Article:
According to polls taken in the U.S. many people still believe in an enduring myth that one of the most recognizable symbols of Christmas, the poinsettia, is a toxic plant.

The Bruskin/Goldring Research firm polled 1000 Americans.  Fifty percent of those polled said they believed that poinsettias were poisonous.  34 percent said they didn’t know, and only 16 percent said they knew that poinsettias were not poisonous.

How does such misinformation spread?  Of the people who believed that poinsettias were toxic, 43 percent said they learned it by “word of mouth.”  The infamous word of mouth has been responsible for more rumours and misguided information through the years than perhaps any other source.  This is how the “urban myth” begins.

The urban myth as it relates to the poinsettia goes back almost 90 years.  The story is that an American Army officer’s two year old child died after eating a poinsettia leaf.  Despite numerous studies to the contrary, the story still persists to this day.

Incidentally, 37 percent of people who believed in poisonous poinsettias said that their source of this information was the media!

According to POISINDEX, the organization which measures the toxicity of thousands of substances, a 50-pound child would have to eat more than 1.25 pounds of poinsettia bracts and leaves (500-600) to exceed experimental doses that did not detect any levels of toxicity.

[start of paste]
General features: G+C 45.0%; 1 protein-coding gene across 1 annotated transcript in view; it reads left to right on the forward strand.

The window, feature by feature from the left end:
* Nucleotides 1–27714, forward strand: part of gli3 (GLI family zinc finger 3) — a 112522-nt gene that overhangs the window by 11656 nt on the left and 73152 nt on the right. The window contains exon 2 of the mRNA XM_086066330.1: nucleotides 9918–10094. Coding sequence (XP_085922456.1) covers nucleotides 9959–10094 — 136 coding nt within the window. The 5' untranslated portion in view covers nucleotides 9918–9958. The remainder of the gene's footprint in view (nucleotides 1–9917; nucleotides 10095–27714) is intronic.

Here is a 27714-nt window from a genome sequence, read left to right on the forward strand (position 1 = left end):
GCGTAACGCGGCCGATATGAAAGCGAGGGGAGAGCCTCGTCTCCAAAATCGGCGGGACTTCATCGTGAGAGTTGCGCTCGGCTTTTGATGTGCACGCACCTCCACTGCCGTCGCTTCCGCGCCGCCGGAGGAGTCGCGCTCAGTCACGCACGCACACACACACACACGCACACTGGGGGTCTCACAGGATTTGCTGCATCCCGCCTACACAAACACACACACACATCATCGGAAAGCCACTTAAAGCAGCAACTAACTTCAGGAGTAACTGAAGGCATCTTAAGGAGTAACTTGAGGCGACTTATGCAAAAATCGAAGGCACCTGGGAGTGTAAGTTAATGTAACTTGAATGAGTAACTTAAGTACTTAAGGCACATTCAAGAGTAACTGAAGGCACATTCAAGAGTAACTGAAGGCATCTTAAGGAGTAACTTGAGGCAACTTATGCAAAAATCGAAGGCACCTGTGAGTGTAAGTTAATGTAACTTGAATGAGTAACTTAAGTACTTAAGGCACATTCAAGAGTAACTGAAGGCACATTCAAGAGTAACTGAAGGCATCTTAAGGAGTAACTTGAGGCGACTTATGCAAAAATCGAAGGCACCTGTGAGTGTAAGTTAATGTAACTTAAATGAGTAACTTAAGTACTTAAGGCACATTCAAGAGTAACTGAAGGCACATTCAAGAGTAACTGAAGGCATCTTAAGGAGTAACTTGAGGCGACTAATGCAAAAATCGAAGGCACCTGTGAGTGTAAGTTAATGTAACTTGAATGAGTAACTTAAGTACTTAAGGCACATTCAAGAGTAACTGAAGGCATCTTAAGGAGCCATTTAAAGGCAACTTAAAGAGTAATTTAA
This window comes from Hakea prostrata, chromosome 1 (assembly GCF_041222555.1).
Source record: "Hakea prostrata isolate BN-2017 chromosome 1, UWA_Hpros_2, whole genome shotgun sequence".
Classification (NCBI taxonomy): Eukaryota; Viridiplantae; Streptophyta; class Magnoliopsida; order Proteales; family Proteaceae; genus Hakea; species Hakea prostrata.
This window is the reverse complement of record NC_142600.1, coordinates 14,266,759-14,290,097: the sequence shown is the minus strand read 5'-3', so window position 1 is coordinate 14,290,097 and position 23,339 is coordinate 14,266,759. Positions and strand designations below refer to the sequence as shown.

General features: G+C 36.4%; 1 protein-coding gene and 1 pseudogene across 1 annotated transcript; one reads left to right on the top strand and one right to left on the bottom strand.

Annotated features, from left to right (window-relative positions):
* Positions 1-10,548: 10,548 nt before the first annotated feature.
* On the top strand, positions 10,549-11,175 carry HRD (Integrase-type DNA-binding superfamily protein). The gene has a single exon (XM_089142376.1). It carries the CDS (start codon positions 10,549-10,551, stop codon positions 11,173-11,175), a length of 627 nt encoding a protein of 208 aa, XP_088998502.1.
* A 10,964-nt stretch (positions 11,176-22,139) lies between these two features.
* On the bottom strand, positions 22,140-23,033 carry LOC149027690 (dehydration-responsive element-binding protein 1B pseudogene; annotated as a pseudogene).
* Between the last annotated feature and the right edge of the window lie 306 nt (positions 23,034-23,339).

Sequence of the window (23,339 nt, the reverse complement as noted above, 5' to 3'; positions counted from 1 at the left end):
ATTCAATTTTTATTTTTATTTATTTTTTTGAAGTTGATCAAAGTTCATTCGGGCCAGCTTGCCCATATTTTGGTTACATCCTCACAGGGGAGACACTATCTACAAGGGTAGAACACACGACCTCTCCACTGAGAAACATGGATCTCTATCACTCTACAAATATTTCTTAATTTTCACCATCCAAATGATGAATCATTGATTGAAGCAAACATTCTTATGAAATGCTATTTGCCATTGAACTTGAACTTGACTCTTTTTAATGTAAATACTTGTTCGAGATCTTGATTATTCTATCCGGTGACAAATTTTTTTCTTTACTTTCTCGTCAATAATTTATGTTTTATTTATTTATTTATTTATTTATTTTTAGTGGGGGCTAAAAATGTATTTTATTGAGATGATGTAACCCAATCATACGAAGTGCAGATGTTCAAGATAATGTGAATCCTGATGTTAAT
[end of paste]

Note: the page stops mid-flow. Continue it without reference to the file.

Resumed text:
Now, I know of curious children that are leaf eaters, and I once found my then two year old daughter with compost on her lips and a smile on her face, but there is no way that a child is going to eat 600 poinsettia leaves at one sitting.  And even if they do, that many leaves aren’t toxic anyway.

Of course, common sense should dictate that it’s not necessarily a good idea to snack on poinsettias leaves over the holiday season.  Goodness knows there will be enough to snack on over the next month.  For a small child or a pet, ingesting poinsettia leaves is likely to cause an upset stomach, or even vomiting, so keep an eye on your plants, pets or kids, or better yet, put the plant in a location where it can’t be reached.

So enjoy your poinsettia this Christmas.  They are not toxic, never have been and there is no truth to the rumour that they are.  But, did you hear the one of scorpions hatching out of the cactus in someone’s living room?


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